33 Turned back & invaded (452) N Italy but abandoned plan to take Rome itself Withdrawal, credited to the diplomacy of Pope Leo IMotivated by shortage of provisions & outbreak of pestilence.Soon afterward in Hungary, Attila died of a nasal hemorrhage suffered while celebrating his marriageAttila inspired fear and was harsh, but a just ruler to his own peopleEncouraged presence of learned Romans at his courtOften called the Scourge of God
34 THE GOTHS Divided into two sub-groups Visigoths (lived along Danube River)Ostrogoths (lived in southern Russia)Developed more advanced form of political organization than other GermansUnited under strong kingsEstablished close contact with Eastern Roman EmpireExposed to Roman/Greek civilizationReason why they were first tribe to convert to Christianity, first to become literate, and first to assume a veneer of civilizationOstrogoth King
36 (East Goths), division of the Goths, one of the most important groups of the Germans Ancestors of Goths were the Gotar of S. SwedenBy the 3d cent. A.D., Goths settled in region N of Black SeaSplit into two divisionsNames reflect areas in which they settledOstrogoths settle in UkraineVisigoths (West Goths) moved further west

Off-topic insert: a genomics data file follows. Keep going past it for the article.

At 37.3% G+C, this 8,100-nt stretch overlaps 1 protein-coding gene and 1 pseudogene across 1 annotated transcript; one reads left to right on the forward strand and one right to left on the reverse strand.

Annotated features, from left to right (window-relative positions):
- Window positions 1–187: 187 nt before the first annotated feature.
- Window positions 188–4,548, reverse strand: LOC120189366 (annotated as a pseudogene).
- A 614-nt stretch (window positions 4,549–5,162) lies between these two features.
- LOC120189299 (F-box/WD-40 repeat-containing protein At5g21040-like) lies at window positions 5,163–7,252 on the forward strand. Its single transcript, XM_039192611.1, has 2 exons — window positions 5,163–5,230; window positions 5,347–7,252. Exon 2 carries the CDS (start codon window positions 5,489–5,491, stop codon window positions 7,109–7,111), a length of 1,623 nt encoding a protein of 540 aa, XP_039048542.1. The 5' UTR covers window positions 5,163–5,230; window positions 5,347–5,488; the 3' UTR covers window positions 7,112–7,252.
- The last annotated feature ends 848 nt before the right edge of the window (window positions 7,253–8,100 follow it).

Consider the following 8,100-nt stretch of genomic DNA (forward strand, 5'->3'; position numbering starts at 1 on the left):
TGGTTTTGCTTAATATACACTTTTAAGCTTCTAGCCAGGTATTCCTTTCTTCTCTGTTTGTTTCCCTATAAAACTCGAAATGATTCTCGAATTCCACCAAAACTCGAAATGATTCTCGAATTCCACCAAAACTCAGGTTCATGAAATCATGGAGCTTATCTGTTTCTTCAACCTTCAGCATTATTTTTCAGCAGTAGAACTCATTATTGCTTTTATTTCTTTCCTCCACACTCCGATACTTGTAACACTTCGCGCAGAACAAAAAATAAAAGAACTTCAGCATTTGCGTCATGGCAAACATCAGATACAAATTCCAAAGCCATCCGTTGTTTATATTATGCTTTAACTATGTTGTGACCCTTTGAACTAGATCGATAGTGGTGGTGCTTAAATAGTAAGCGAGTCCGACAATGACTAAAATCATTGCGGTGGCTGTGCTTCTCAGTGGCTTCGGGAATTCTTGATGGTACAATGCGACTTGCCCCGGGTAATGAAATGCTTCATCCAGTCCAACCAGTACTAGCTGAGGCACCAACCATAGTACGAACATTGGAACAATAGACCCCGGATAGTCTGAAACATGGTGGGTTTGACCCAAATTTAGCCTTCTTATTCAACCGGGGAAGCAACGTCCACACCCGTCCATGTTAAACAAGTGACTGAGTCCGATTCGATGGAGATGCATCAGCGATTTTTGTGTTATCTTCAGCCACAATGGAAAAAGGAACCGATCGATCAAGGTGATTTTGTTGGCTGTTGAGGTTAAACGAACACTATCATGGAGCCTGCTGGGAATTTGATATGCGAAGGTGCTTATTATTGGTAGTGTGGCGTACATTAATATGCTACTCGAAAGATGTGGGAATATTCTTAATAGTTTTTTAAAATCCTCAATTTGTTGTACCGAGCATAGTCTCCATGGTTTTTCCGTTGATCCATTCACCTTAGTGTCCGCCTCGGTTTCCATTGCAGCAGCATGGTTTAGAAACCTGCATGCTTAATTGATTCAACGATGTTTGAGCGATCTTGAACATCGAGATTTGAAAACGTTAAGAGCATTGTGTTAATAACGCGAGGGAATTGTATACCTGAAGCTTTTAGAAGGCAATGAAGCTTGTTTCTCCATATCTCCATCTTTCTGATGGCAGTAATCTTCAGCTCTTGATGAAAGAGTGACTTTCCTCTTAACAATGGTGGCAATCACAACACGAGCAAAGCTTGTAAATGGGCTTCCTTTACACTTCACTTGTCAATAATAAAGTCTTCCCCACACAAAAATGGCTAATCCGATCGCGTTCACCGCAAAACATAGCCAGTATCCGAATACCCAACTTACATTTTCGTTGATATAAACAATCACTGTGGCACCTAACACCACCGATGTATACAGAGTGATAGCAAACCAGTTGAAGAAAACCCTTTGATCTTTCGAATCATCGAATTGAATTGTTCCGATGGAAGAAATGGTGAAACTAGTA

37 Ostrogoths subject to Huns until the death of Attila Ostrogoths chose Theodora-the-Great as king (471)Byzantine emperor, Zeno, commissioned Theodora to reconquer Italy from OdoacerOstrogoths entered Italy (488)Defeated and killed Odoacer (493)Set up Ostrogoth kingdom of Italy Ravenna as capital
38 Justinian to send Belisarius to reconquer Italy. Crushed Ostrogoth kingdom, butOstrogoths rebelled under leadership of Totila.552 Byzantine general Narses defeated Totila, who fell in battle.Ostrogoths lost national identity, and the hegemony over Italy passed to Byzantium, andShortly afterward to the Lombards.
40 In 401 Alaric began attacks on Italy First halted then successful w) invasionVisigoths became masters of ItalyNegotiations between Alaric and Emperor Honorius failed410 Visigoths sack RomeAlaric dies soon afterward
42 Under Ataulf, Visigoths left (412) Italy and went into S Gaul and N Spain Increased territories in Spain (evacuated by Vandals)Extended influenceHeight of Visigothic power reached under Euric (466–84)Completed conquest of SpainIn 507, Alaric II defeated by FranksLost all possessions N of PyreneesToledo became new Visigoth capital, andHistory of the Visigoths became essentially that of Spain